SAN FRANCISCO -- For the first five years of his foundation's existence, Anquan Boldin made countless missteps. He'll be the first to admit that.
The wide receiver knew he wanted to help those less fortunate, but in practical terms, he had no idea how to go about doing so.
Twelve years later, Boldin has been fortunate enough to expand the Q81 Foundation's reach not only in every city he has played, but also internationally.
Boldin's philanthropic work has led to him being named a finalist for the Walter Payton NFL Man of the Year Award in consecutive seasons. This year's winner will be announced on Saturday at the NFL Honors award show.
Now, in an effort to help the next generation of players give back, Boldin is working to create a charitable "coaching tree" of sorts. On Thursday afternoon in the heart of Super Bowl City, Boldin and six of his NFL friends appeared on a panel to discuss their individual experiences in the community.
"I get so many young guys who come up to me for advice on how to start – that's why we're doing this," Boldin said. "Help is only a phone call away. Go straight to the source instead of making all the mistakes. I've been in the league 13 years and I'm still learning, but I know a lot more than I did back then."
Boldin was joined on stage by San Francisco 49ers teammate Torrey Smith, Tennessee Titans tight end Delanie Walker, Arizona Cardinals defensive lineman Calais Campbell, Washington Redskins linebacker Trent Murphy, New Orleans Saints linebacker James Anderson and recently-retired Oakland Raiders defensive lineman Justin Tuck.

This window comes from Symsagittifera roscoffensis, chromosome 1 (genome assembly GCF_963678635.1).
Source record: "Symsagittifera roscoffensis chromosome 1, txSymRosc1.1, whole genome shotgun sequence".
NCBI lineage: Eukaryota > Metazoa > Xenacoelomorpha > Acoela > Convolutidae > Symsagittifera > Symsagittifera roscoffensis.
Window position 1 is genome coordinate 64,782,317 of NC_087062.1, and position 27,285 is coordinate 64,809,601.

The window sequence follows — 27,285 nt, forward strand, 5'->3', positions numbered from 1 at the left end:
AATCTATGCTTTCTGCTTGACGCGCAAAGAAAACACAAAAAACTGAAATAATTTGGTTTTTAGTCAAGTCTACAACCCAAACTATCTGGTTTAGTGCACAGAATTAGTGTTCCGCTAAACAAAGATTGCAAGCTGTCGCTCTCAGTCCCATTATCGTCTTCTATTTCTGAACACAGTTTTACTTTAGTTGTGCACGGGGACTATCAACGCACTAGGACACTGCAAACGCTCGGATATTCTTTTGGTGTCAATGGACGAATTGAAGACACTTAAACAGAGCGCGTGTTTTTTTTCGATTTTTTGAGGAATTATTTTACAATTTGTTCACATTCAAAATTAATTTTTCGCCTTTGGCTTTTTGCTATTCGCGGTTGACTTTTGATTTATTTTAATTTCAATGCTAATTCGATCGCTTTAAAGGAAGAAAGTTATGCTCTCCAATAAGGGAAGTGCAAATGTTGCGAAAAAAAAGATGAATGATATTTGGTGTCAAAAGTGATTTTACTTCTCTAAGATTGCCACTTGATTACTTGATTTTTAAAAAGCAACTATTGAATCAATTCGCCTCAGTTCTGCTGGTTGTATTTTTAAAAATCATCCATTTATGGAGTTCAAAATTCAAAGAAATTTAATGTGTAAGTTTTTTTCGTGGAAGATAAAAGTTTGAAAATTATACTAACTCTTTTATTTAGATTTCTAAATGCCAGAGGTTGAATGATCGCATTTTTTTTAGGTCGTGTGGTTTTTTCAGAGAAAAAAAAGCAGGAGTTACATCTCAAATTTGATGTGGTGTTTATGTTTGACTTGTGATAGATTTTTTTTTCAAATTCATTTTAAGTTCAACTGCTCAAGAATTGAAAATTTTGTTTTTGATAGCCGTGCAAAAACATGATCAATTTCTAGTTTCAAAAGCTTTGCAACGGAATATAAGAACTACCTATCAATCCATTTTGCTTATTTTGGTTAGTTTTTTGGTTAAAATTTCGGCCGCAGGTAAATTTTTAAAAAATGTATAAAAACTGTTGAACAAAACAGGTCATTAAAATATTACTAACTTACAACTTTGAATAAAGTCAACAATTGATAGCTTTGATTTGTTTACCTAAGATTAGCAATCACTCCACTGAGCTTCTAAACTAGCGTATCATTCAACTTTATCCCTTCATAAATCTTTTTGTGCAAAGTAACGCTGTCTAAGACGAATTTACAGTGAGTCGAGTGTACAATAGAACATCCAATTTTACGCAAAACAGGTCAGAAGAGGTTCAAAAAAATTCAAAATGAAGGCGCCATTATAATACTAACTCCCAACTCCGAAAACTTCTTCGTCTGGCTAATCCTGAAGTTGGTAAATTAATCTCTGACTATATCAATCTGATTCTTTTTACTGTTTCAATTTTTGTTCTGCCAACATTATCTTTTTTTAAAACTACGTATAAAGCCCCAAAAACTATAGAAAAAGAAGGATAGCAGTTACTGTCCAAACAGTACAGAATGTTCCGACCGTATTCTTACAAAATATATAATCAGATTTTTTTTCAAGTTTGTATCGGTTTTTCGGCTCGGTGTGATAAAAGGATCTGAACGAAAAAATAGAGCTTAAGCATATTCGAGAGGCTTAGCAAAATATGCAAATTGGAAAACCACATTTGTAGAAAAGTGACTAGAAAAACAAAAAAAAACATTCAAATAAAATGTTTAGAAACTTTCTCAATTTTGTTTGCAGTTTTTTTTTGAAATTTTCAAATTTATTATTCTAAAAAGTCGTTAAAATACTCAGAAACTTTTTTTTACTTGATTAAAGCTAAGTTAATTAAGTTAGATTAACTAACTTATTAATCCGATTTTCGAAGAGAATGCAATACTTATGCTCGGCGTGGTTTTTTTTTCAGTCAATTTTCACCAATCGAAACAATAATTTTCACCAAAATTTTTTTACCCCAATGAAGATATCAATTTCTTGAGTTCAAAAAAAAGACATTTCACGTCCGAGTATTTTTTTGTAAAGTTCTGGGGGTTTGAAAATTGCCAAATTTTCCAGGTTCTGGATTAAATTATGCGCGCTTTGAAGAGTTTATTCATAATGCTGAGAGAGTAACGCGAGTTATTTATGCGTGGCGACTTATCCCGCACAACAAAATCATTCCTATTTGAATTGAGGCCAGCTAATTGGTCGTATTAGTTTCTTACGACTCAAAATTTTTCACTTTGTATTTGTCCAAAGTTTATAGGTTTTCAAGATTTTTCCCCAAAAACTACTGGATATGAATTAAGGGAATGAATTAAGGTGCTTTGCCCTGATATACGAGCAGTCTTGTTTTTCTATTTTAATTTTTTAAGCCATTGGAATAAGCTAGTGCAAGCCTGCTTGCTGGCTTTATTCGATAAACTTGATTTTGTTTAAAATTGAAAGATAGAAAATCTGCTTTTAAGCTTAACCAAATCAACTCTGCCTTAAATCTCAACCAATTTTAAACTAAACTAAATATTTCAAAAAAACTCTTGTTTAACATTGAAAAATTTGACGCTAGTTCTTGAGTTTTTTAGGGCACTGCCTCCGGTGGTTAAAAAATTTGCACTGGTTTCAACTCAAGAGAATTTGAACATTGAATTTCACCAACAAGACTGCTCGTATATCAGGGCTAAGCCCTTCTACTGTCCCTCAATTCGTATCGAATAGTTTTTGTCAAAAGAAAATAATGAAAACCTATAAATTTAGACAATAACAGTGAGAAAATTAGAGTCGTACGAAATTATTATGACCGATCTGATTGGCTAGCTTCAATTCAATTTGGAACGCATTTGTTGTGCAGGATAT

The idea for a mentorship program first came to Boldin a year ago. When reflecting on the questions he once had about starting a foundation – whether it be legal or personnel or logistics – the wide receiver wanted to make the path easier for younger players.
"I've known guys who start foundations and then run into whatever situation and then stop," Boldin said. "If they would've had someone there to help them and show them the right way to do it, their foundations would probably still be up and running.
"I want to give guys the opportunity to be successful from the start and have a person they can go to for help."
In the coming months, Boldin plans to have a camp for players who want to start foundations of their own. One of the first events in the works is a trip to Uganda.
"We'll show them the work we do with the partner organization and also coming back how they can help further the cause," Boldin said. "We're at the beginning stages, but we want to make information tangible for guys.
"I don't think there's enough information out there for young guys coming into this league. I think that would be a great help before they have to jump in and do things on their own."